It's been quite a month for Tesla Motors and its CEO, Elon Musk.

In the wake of three fires in Model S electric luxury sedans, a tsunami of media coverage about those fires, and a falling stock price--which may or may not be directly related--the company went on the offensive yesterday.

MORE: Tesla Fires: What We Know, And What We Need To Find Out

Musk posted a long message on the company's website, saying that Tesla was taking three separate actions to address the fires and the public perceptions of Model S safety.

First, he wrote, the company will update the software on Model S cars to increase their ride height at highway speeds. The goal is to reduce the potential severity of underbody impacts from road debris--which is thought to be the cause of at least two of the three fires.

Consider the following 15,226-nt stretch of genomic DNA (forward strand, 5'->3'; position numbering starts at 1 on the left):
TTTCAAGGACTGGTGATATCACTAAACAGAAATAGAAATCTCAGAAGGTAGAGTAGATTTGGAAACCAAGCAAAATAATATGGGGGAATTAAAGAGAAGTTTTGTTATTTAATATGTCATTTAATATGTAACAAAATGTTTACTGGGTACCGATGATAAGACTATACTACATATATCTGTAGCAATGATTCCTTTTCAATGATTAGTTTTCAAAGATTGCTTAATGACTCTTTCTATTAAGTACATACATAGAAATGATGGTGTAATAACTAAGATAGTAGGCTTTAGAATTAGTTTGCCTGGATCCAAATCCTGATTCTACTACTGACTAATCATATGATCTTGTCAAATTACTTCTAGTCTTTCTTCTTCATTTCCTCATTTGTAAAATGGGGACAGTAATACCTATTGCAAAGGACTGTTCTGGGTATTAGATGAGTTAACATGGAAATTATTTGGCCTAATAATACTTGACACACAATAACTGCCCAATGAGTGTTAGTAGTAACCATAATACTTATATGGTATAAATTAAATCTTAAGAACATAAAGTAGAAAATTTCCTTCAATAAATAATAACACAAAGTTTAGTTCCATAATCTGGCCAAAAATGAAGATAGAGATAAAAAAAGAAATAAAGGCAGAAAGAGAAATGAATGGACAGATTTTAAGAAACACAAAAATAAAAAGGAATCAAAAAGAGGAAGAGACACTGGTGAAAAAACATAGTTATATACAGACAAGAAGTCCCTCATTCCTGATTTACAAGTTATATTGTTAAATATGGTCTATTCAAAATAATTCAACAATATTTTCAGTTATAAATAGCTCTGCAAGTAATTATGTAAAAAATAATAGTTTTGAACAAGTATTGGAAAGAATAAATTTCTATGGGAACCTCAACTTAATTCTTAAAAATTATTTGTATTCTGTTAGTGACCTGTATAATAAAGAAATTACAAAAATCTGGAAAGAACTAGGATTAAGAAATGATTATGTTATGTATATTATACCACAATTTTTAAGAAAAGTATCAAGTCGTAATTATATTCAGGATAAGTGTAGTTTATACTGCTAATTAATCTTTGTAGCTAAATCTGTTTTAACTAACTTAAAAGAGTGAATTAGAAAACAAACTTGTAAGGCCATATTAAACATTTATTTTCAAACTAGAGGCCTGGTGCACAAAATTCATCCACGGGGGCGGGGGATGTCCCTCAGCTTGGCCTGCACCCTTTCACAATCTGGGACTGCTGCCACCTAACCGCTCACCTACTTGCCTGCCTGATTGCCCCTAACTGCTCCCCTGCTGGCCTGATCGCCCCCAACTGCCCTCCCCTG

Tesla Model S fire near Smyrna, Tennessee, Nov 2013 (image: Instagram - Davanh)

Tesla Model S fire near Smyrna, Tennessee, Nov 2013 (image: Instagram - Davanh)

Second, Musk said Tesla requested the National Highway Traffic Safety Administration (NHTSA) to investigate the fires as soon as possible.

This would have been a smart move.

Unfortunately, NHTSA Administrator David Strickland told a House panel today that, in fact, Tesla had not made such a request.

According to The Detroit News, Strickland said his agency made an independent decision to investigate 13,100 Model S cars on U.S. roads.

MORE: NHTSA Launches Formal investigation Of Tesla Model S Fires

Finally, Musk wrote, Tesla will expand its Model S warranty to cover all damage from any vehicle fires.

The note from Musk contains the following phrase, one perhaps never before issued by any automaker: "Unless a Model S owner actively tries to destroy the car, they are covered."

This one too seems like a smart move, as a kind of insurance policy that very few owners will ever have to take advantage of.

There will undoubtedly be more to come in the ever-evolving Tesla saga--but that's today's update.

What's your reaction to all the Tesla drama?

Leave us your thoughts in the Comments below.


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